An Arizona woman was saved from an alleged kidnapping by passing a note to a gas station customer that said to call 911, authorities said.
The woman was allegedly kidnapped from a car dealership in Phoenix Monday morning by a man "wearing a wig and pretending to be an Uber driver," according to the Yavapai County Sheriff's Office.
The man allegedly restrained the victim with zip ties as they drove toward Las Vegas, spending Monday night at a Lake Mead park, the Yavapai County Sheriff's Office said.
Around 5 p.m. PT on Tuesday, while at a gas station in Seligman, Arizona, the woman slipped a note to another customer that said "help" and "call 911" and included a description of the van she was traveling in, where they were headed and a phone number, according to the Yavapai County Sheriff's Office, which released a photo of the note.
The customer called 911 and provided responding Yavapai County Sheriff's deputies with a description of the woman and man she was with and the direction they were traveling on Interstate 40, authorities said. The deputies alerted the Arizona Department of Public Safety to assist in locating the van.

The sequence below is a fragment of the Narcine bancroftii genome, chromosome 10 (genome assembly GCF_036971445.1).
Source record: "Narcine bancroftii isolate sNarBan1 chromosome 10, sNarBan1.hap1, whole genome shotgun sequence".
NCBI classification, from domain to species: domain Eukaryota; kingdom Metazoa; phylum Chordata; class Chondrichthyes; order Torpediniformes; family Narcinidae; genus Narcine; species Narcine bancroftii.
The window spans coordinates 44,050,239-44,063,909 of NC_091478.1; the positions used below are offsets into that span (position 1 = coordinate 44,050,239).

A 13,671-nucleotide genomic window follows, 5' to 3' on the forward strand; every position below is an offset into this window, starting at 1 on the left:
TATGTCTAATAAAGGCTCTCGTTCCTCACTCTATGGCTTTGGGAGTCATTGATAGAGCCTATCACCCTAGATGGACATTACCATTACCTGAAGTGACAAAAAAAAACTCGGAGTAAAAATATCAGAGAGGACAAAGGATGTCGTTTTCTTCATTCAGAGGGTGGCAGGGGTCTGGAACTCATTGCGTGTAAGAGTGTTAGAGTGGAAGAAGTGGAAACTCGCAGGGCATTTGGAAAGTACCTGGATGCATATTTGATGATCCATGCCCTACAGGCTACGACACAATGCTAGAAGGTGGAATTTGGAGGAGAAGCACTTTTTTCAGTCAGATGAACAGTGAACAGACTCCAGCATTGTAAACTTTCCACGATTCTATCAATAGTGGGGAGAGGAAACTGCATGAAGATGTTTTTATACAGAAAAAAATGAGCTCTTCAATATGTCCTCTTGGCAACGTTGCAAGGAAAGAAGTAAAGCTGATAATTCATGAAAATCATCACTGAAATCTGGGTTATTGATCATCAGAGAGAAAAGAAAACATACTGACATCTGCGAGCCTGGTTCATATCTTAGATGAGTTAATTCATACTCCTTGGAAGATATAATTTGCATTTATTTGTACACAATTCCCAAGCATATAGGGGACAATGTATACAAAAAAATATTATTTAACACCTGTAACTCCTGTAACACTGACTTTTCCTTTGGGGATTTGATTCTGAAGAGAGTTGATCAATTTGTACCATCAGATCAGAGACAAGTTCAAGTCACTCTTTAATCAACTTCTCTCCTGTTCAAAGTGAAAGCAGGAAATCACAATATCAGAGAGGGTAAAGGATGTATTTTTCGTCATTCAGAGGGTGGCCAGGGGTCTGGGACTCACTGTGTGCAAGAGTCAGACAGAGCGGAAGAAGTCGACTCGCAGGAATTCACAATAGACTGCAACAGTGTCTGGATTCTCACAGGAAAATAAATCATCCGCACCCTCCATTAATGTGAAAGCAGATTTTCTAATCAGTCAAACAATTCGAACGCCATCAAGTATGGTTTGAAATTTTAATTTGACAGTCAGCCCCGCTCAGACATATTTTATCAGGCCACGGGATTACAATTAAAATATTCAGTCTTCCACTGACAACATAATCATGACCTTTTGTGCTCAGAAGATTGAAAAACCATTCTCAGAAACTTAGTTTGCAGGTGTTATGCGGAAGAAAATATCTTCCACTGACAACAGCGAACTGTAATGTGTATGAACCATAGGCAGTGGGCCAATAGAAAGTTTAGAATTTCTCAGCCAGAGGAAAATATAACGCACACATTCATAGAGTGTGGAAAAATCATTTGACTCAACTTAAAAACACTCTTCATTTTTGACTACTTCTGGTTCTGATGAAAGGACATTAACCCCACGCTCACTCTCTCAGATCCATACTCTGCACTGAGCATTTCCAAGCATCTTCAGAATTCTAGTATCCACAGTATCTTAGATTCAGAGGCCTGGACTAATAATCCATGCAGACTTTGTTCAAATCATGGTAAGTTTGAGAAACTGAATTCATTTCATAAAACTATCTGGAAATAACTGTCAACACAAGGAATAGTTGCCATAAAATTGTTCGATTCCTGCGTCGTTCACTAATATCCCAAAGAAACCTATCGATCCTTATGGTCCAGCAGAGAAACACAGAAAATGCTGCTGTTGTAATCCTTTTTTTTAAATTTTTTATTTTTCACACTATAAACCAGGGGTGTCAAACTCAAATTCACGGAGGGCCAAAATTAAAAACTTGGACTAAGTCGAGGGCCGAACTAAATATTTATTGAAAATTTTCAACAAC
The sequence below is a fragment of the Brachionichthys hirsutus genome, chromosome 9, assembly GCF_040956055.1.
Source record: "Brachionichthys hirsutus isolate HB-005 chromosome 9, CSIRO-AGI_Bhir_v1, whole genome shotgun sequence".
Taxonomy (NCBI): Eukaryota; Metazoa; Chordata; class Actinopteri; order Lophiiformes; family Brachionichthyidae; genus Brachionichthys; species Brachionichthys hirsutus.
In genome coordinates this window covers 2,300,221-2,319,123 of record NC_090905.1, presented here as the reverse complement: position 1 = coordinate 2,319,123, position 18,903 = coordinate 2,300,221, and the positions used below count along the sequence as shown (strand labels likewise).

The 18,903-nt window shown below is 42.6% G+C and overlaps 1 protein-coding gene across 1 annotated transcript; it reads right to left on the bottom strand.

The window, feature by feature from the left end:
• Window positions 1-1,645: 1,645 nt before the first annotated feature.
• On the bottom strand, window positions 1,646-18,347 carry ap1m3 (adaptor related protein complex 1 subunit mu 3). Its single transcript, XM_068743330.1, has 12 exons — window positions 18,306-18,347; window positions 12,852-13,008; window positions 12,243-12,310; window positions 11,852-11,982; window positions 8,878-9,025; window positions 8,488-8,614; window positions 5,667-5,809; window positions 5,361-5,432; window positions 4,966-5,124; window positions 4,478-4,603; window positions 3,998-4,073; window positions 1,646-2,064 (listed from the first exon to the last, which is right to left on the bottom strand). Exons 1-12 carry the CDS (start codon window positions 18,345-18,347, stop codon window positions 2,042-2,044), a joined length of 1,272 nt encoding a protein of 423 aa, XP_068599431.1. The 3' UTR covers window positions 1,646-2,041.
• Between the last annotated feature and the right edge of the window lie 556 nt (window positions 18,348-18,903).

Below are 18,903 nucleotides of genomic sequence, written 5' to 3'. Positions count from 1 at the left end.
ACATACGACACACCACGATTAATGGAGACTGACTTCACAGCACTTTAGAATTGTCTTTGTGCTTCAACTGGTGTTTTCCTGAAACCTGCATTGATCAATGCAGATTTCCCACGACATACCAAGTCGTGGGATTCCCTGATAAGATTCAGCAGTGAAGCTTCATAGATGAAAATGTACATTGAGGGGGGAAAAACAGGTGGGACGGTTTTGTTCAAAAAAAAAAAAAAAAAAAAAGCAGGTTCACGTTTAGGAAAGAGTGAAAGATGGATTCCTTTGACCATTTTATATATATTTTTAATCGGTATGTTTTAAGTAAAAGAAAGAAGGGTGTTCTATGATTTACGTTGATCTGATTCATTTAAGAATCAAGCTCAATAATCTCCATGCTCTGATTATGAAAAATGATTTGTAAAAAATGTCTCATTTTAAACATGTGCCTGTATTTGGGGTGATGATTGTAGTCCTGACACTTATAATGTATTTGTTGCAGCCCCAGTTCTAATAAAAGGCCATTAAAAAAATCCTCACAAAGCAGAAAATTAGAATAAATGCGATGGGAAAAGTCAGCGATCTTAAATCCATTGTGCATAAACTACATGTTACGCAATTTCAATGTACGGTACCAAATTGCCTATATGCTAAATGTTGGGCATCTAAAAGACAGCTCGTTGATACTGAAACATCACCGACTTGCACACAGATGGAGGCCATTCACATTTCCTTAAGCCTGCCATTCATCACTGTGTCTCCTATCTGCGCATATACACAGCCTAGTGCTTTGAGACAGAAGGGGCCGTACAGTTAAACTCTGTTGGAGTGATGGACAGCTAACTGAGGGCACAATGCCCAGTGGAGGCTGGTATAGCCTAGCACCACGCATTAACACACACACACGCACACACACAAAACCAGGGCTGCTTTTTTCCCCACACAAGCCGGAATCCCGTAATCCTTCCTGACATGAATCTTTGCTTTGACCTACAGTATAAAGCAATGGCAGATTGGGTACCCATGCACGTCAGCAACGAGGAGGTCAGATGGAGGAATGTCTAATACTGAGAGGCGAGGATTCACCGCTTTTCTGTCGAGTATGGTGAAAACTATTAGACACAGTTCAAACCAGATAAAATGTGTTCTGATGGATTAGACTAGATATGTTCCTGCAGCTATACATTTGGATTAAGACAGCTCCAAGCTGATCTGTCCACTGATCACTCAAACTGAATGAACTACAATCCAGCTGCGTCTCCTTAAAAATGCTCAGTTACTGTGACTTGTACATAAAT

The van was subsequently found on I-40 with the victim and man, the sheriff's office said. The suspect -- identified as Jacob Wilhoit, 41 -- was detained without incident and multiple firearms were found in his vehicle "in plain view," the sheriff's office said.
Wilhoit was booked on charges including kidnapping, unlawful imprisonment and aggravated assault, the sheriff's office said. It is unclear if he has an attorney who can speak on his behalf.
The victim and suspect knew each other, the sheriff's office said. Deputies learned the victim had been reported missing by her mother and entered as a missing/endangered person earlier that afternoon, with Wilhoit named a person of interest, the sheriff's office said.
"It is a crazy story, but one that we wanted to tell specifically because of what the victim did for herself to help herself," Yavapai County Sheriff's Office spokesperson Kristin Greene told reporters.
"A lot of us might've looked at this person like she was crazy, and thank goodness this customer took her seriously and the customer called 911," she added.
Greene said the sheriff's office plans to release more details on the case on Monday.